John Korty (b. 1936) is a film director and animator who contributed many animated inserts to Sesame Street during the 1970s and early 1980s, through his San Francisco studio Korty Films. His segments, which included the recurring series Thelma Thumb, were distinguished by his unique cut-out animation method, which Korty dubbed Lumage (short for Luminous Image).
For Lumage, Korty used a synthetic fabric known as Pellon, which was then snipped and sprayed. Dialogue for the segments was often improvised around the assigned educational theme. In addition to various improv actors, child performers were often used on the soundtracks, including the younger sister of future director David Fincher. In visualizing these tracks, individual elements of character parts were then assigned to animators to arrange and re-arrange, laid against pre-dressed backgrounds, and shot frame by frame, like stop-motion. The production crew included designer Harley Jessup, later to work at Pixar, and writer/cartoonist Brian Narelle, who occasionally wrote for other Sesame Street skits as well.
In 1983, Korty released a long-gestating feature-length showcase for the Lumage technique, Twice Upon a Time. Korty has also worked extensively in live-action, directing several independent features and the Emmy Award-winning TV movie The Autobiography of Miss Jane Pittman prior to Twice Upon a Time. Following the financial failure of that film, Korty moved into live-action directing exclusively, helming the Star Wars franchise spin-off The Ewok Adventure (due to Korty's friendship with George Lucas), and assorted other TV movies.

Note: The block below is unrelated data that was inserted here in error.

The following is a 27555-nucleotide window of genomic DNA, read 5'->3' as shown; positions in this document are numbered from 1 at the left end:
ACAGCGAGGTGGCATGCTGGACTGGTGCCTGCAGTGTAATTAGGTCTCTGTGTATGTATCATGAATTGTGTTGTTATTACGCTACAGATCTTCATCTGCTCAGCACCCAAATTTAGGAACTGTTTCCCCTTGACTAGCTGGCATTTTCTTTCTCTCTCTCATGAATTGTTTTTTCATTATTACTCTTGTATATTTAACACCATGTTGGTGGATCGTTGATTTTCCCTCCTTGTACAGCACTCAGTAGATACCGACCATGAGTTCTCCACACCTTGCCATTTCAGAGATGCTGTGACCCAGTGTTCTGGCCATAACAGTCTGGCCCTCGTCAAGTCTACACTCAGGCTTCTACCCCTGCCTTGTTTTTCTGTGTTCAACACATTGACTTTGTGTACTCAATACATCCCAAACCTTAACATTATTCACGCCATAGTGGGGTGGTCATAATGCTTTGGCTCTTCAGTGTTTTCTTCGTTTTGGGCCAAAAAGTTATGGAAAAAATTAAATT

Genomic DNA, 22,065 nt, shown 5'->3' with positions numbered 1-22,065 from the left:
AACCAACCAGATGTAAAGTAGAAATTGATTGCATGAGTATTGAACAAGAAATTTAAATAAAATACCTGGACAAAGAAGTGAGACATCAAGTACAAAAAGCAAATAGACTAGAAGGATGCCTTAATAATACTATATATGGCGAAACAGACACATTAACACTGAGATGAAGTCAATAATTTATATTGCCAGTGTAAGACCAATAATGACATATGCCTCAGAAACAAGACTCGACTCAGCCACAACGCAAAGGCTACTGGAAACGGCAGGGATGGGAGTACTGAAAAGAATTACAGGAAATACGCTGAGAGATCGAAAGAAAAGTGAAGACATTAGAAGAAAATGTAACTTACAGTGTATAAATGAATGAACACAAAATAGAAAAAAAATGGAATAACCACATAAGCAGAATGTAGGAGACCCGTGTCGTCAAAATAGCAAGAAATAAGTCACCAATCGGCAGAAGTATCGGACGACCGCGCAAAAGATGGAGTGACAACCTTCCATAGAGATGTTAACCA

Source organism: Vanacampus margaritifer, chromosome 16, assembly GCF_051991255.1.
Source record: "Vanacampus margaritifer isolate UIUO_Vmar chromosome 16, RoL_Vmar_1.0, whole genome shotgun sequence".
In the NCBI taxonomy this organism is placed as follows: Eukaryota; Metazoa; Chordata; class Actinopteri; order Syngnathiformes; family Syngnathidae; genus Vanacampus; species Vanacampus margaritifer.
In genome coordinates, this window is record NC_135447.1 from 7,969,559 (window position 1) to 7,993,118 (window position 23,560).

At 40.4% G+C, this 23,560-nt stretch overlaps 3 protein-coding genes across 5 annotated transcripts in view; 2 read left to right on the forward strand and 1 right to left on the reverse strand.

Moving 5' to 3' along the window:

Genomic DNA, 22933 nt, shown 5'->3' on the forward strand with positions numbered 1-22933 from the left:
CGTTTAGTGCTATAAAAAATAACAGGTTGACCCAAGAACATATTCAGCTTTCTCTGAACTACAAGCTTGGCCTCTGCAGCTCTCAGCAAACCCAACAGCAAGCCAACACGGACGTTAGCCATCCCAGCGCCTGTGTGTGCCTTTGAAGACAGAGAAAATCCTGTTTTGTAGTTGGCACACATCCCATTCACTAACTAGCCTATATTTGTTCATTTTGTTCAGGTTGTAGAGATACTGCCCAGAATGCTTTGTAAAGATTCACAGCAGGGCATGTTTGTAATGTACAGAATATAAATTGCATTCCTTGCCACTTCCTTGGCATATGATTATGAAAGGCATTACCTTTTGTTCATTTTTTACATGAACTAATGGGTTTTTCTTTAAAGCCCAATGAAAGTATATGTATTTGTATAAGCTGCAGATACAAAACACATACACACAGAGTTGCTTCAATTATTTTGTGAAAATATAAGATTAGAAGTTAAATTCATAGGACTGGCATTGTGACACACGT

|Picture||Title or Topic / EKA||Description|
| Thelma Thumb|
|A recurring series of segments focusing on the adventures of Thema Thumb, a tiny hero and alter ego of a young girl.|
| Q for Quiet|
|The letter Q keeps the rest of her word QUIET in silence.|
| P -- Pat the Pilot|
|Pat talks about the letter P.|
| T -- Typewriter, Toe|
|A purple/red figure plays around with a typewriter, until he stubs his toe with the letter T on it.|
| Joes and Sports|
|A montage of boys, all of whom are named Joe, saying what their favorite sports are. The last one turns out to be a girl named Joanne.|
| Girl and City Sounds|
|A girl skips home through the city, hearing all kinds of noises. When she gets home, she repeats all the noises she heard with a little dance.|
| Brothers and School|
|A little boy asks his big brother questions about what happens at school.|
| Join a Daisy|
|Yellow drops don't want to play with a red ball at first, but they make a good flower together.|
| Hippos and Coconut|
|A hippo has difficulty getting the succulent fruit down from a tree, and enlists the help of another hippo.|
| What's Inside the Street?|
|A bird (James Cranna) talks to a girl abour what's inside the street. When she questions his credibility, he stammers, "A little worm told me!"|
| Bark in the Dark|
|Two people think they hear a BARK in the DARK.|
| Pride Day Ceremony|
|A nervous boy is waiting to describe his proudest accomplishment, and is initially unsure of himself next to other impressive students. He finally proudly acclaims his achievement, tying his shoes all by himself.|
| Angry Annie|
|A small girl vents her rage at the world, frustrated by the problems of everyday life, until her younger brother offers her part of his orange.|
| Bird and Boxes|
|A paranoid bird doesn't like to be surprised ... unless it's a surprise party.|
- Jessen, Taylor. Final Cut-Out: The Making of Twice Upon a Time. Animation Blast #9, 2006.